Modern oil and gas seismic surveys commonly use areal arrays that record continuously, and thus routinely collect “excess” data that are not needed for the conventional common reflection point imaging that is the primary goal of exploration. These excess data have recently been recognized to have utility not only in resource exploration but also for addressing a diverse range of scientific issues.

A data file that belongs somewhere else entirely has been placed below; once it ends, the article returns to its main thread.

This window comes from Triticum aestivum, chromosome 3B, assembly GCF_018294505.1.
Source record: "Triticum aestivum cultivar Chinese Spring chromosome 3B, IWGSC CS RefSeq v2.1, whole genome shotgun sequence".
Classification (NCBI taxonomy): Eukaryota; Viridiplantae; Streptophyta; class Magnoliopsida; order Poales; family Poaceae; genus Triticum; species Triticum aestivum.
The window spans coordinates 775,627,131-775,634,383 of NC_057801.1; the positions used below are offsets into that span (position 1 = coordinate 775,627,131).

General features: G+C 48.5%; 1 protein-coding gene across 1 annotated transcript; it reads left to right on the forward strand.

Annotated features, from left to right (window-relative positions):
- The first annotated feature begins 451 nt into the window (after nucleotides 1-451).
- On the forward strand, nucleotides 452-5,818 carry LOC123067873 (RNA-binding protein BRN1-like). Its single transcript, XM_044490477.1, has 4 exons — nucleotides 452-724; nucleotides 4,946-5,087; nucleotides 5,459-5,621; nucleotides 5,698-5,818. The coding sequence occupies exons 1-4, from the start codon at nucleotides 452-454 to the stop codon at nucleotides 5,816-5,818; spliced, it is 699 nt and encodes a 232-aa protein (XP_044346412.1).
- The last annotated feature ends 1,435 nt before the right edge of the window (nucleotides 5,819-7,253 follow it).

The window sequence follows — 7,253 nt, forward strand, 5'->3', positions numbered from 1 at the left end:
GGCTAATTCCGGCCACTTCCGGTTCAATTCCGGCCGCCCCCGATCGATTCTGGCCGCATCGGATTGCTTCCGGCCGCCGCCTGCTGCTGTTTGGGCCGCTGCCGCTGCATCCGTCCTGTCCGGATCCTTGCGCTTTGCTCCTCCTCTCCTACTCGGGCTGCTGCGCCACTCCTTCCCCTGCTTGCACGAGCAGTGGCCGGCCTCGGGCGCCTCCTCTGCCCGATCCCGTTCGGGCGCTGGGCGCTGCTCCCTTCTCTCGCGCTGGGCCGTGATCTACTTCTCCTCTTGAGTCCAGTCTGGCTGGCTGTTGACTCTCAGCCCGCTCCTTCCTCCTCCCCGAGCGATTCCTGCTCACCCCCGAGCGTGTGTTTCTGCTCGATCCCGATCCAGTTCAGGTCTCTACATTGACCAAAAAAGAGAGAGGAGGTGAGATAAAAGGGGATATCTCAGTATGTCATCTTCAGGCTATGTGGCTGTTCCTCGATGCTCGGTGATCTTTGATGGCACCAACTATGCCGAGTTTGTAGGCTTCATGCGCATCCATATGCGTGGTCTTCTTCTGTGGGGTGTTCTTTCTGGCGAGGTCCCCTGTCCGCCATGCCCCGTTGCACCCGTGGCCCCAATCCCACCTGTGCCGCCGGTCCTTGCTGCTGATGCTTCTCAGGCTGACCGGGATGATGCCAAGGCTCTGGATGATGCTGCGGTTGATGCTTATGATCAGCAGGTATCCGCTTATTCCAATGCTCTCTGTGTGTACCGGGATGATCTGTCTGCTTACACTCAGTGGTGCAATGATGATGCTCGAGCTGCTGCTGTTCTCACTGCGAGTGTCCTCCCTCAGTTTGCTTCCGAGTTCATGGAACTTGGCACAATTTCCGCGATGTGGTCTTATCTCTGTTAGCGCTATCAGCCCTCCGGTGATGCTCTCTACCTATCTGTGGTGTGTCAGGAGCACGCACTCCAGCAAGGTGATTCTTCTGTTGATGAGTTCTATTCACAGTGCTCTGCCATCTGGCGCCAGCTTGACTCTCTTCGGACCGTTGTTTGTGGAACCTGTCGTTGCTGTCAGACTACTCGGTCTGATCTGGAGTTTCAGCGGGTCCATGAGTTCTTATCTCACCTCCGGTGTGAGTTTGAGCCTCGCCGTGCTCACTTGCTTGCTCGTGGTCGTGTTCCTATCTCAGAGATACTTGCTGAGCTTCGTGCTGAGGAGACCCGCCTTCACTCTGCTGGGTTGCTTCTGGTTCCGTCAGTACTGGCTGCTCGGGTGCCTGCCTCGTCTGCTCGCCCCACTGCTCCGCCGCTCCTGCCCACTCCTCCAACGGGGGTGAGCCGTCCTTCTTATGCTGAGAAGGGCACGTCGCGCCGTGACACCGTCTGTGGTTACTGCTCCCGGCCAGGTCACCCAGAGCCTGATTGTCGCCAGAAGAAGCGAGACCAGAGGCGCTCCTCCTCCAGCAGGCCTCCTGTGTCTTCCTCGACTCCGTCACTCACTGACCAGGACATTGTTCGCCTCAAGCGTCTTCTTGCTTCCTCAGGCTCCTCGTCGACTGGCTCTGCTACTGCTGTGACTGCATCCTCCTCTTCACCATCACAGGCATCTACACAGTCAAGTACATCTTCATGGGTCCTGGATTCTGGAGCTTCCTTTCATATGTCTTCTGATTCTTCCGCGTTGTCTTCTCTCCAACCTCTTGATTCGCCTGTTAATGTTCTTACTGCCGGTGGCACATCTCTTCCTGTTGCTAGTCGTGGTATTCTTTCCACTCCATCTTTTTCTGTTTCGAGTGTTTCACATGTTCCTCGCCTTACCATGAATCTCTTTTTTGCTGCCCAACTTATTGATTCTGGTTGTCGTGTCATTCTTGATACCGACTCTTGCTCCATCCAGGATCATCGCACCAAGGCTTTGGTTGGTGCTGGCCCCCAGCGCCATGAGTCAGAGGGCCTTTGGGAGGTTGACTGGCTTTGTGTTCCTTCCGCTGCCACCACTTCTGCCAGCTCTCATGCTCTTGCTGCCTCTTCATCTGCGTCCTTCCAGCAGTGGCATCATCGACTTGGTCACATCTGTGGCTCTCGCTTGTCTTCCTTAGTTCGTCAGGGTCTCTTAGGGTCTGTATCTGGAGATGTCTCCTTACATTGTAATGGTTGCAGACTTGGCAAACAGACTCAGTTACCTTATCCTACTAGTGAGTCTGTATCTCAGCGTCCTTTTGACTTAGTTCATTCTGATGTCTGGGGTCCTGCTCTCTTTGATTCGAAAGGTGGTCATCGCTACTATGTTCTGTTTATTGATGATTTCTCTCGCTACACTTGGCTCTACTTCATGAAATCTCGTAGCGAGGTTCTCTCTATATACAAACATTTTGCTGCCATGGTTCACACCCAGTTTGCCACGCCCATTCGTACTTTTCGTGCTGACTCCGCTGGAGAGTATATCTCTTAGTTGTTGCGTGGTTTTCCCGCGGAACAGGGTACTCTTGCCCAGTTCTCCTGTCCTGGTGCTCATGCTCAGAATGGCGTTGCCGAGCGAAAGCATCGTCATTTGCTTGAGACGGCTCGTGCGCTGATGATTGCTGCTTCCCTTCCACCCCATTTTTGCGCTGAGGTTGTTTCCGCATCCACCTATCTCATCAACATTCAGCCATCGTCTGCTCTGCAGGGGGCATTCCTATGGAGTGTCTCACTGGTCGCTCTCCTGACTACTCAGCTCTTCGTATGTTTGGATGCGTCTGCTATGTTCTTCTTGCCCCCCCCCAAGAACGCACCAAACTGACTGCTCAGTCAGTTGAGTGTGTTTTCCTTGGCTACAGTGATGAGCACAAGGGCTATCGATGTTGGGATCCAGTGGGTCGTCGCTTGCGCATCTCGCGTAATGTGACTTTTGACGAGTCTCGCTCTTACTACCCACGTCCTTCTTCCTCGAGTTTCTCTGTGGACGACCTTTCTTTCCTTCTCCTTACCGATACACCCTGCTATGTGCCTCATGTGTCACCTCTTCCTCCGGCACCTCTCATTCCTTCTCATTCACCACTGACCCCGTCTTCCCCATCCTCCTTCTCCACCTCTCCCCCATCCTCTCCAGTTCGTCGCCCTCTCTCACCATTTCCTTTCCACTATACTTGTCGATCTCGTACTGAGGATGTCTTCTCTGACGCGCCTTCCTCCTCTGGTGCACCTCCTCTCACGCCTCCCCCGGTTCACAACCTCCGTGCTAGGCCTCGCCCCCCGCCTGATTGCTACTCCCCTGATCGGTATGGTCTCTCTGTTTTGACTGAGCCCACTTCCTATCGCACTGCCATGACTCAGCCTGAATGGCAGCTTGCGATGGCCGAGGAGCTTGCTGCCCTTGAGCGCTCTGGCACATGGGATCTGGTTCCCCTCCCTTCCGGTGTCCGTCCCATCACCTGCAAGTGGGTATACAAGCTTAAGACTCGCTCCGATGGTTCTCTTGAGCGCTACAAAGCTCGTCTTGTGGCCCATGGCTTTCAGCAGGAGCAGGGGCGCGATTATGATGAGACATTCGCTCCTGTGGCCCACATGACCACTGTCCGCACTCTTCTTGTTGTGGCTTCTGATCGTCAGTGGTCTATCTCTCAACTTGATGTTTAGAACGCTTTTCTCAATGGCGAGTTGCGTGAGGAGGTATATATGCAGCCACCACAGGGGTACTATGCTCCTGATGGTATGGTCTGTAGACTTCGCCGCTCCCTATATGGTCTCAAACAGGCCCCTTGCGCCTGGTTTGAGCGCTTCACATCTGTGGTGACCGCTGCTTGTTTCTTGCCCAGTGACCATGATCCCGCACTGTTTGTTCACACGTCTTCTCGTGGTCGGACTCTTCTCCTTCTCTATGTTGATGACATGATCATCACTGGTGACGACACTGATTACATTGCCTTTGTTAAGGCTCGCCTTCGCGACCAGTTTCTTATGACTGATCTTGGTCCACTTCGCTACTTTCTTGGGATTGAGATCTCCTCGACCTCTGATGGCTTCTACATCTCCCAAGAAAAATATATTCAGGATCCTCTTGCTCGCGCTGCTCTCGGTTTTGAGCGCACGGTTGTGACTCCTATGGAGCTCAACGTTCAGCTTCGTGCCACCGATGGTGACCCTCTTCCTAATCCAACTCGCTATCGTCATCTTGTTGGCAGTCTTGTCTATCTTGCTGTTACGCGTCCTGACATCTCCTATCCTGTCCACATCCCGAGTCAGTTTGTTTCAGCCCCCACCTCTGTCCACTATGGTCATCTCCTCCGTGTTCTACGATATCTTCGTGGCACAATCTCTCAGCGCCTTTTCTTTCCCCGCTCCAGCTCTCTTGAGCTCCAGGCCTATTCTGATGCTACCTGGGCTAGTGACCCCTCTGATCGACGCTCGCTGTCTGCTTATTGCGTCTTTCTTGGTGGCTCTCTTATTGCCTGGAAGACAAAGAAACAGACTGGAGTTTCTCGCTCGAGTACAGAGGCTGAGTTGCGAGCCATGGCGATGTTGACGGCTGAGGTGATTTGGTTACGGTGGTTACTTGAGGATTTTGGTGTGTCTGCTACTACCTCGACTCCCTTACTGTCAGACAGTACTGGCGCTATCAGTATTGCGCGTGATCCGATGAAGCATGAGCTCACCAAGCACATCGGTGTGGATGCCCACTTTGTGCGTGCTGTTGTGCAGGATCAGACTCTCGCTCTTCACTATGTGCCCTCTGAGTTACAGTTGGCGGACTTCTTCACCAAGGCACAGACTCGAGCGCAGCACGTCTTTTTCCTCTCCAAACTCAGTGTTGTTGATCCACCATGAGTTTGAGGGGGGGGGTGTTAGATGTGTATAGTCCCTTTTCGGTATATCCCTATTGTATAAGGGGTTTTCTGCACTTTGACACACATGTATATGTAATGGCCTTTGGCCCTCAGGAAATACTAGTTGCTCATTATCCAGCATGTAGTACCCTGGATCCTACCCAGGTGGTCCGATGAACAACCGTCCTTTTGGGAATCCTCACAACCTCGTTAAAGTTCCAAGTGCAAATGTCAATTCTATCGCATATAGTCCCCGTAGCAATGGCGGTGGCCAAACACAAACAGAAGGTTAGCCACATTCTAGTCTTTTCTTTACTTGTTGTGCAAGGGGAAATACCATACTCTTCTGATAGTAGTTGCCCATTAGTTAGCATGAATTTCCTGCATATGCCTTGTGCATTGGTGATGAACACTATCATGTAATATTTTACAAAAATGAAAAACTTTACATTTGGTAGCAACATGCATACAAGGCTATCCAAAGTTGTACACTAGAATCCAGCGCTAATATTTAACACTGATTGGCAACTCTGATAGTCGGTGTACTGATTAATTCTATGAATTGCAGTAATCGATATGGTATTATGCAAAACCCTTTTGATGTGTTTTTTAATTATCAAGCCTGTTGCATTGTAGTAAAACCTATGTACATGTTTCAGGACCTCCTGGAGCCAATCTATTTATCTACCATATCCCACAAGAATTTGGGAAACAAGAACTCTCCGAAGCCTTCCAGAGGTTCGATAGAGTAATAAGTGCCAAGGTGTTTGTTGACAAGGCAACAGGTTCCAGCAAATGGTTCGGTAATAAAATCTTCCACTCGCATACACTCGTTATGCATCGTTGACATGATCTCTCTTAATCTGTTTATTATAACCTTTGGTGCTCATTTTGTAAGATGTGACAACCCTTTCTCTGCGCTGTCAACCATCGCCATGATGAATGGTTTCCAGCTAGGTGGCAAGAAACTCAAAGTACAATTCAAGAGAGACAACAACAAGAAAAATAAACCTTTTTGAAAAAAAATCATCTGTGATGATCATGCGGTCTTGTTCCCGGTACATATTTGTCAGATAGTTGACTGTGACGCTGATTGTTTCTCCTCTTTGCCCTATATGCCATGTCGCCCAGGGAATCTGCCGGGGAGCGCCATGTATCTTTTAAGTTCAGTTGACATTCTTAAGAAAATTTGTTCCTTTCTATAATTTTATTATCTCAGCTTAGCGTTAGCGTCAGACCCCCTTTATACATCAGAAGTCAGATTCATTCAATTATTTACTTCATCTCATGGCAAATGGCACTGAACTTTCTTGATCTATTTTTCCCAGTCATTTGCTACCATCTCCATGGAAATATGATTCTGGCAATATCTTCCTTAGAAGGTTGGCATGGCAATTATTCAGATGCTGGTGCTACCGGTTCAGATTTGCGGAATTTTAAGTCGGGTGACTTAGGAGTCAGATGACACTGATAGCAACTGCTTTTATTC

Here we report processing of such discarded data from recent exploration surveys carried out in southeastern New Mexico. These have been used to produce new three-dimensional (3-D) seismic reflection imagery of a layered complex within the crystalline basement as well as elements of the underlying crust. This enigmatic basement layering is similar to that found on industry and academic seismic reflection surveys at many sites in the central United States. Correlation of these reflectors with similar features encountered by drilling in northwestern Texas suggest that they may be part of an extensive, continental-scale network of tabular mafic intrusions linked to Keweenawan rifting of the igneous eastcentral Unites States during the late Proterozoic. More importantly, this analysis clearly demonstrates that the new generation of continuously recorded 3-D exploration datasets represent a valuable source of fresh information on basement structure that should be examined rather than discarded. Such basement information is not only important to understanding crustal evolution, it is directly relevant to assessing risks associated with fossil fuel extractions, such as induced seismicity related to waste water injection.